The fundamental importance of solid contracts as a foundation for success in human resources management was reaffirmed in 2023. As we’ve written, blogged and presented on repeatedly over the years, employment contracts are critical to an employer’s ability to flexibly manage employees and limit liability where the employment relationship isn’t working out for one reason or another. Be sure to check out our recent PooranLaw on Demand webinar to learn more about how to benefit from solid contact drafting. Below, we review a recent case that highlights the risks of poorly drafted fixed term contracts.
As we’ve discussed in our previous blogs and webinars, the case law is clear that if a fixed term contract is terminated without an enforceable termination clause, an employee may be entitled to all compensation they would have earned over the course of the balance of the term, and will have no duty to mitigate their losses by looking for employment elsewhere. That means an employee can immediately get another job and receive effectively double salary. A recent case demonstrates that this is also a risk for independent contractor agreements.
In Elder v. Max Real Estate, the plaintiff worked as a real estate agent in association with Sotheby’s Realty. After successfully completing his 1-year fixed term contract, the employer decided to extend Mr. Elder’s contract for an additional year. One month into the extension, with 11 months remaining before the contract would come to term, Sotheby’s terminated Mr. Elder’s contract.
Mr. Elder’s contract with Sotheby’s contained a termination clause which allowed either party to terminate the contract “at any time with written notice to the other party.” As such, Sotheby’s argued that they were entitled to terminate the contract without providing any advanced warning. However, the court held otherwise; the court ruled that the termination clause, in operation, meant that Sotheby’s was required to provide advanced notice, and under these circumstances, the notice period for termination would be the length of time remaining under the contract.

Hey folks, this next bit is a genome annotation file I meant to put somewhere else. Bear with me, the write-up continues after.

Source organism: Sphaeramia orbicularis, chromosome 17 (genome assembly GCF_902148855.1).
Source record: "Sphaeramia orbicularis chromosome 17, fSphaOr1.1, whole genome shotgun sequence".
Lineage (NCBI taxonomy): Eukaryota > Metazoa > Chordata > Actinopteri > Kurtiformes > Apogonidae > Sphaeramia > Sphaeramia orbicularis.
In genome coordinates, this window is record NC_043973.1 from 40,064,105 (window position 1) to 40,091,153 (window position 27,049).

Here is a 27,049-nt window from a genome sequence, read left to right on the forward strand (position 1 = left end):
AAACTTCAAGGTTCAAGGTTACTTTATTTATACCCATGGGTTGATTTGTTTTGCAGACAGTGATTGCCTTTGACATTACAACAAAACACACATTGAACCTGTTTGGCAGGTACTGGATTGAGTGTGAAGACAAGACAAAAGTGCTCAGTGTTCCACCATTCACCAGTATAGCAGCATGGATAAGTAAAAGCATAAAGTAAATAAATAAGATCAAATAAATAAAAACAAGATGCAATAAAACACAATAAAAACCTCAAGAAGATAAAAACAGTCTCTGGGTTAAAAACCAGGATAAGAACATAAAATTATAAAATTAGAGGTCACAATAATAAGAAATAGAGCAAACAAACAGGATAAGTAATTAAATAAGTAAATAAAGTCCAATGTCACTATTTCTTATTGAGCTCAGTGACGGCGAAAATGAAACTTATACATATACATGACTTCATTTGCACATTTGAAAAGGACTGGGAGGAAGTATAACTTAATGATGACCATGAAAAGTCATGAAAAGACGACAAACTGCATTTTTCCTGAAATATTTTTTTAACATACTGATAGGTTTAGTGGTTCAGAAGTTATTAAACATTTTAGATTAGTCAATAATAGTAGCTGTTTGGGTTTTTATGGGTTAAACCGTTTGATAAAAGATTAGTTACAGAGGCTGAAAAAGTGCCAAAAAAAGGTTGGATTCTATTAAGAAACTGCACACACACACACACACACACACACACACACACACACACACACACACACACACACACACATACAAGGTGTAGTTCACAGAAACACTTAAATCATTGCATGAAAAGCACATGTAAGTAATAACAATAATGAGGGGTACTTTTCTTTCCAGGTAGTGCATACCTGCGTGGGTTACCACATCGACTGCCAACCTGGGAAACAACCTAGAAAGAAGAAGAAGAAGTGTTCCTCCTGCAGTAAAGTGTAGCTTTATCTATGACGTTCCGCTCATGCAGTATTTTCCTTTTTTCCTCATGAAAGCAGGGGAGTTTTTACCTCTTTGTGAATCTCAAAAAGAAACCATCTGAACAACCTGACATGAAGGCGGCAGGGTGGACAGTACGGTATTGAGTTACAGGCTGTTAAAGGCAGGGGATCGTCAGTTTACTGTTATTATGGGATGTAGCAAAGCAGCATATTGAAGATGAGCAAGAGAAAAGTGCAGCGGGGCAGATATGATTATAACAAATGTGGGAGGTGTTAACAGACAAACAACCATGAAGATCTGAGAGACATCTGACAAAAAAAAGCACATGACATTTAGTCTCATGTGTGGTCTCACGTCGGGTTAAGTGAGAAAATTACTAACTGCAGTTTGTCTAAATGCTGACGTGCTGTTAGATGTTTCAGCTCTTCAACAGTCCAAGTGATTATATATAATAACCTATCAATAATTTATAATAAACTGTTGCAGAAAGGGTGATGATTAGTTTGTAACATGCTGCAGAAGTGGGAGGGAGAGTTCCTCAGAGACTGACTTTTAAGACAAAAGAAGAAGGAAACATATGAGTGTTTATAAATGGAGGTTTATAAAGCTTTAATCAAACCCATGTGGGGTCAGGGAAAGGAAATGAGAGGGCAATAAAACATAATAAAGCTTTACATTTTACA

Just one week after his termination, Mr. Elder found work at a different real estate agency. While he did indeed mitigate his damages, this new position offered a smaller compensation package relative to what he was earning at Sotheby’s. Accordingly, the court decided that the plaintiff was entitled to damages equal to what he would have earned during the remaining time under the Sotheby’s contract, but that such damages ought to be reduced by the amount he would earn with the new agency during the same period of time. Ultimately, the court awarded Mr. Elder with $21,000 in damages, and an additional $25,000 in costs to cover his legal fees.
This case highlights the need to exercise caution when drafting and terminating fixed-term contracts – whether its for contractors or employees. The courts almost uniformly favour the more “vulnerable” party – meaning the employee or the contractor – and seem to rejoice in awarding the balance of the term as damages. Overall if you are using a fixed term contract it’s a good idea to get legal advice.
PooranLaw will continue to monitor the ongoing legal developments related to cases like these. If you require legal assistance, we encourage you to reach out to your regular PooranLaw lawyer, or any member of our team.
Note: This article provides general information only and does not constitute, and should not be relied upon as, legal advice or opinion. PooranLaw Professional Corporation holds the copyright to this article and its contents may not be copied or reproduced in any form, in whole or in part, without the express permission of PooranLaw Professional Corporation.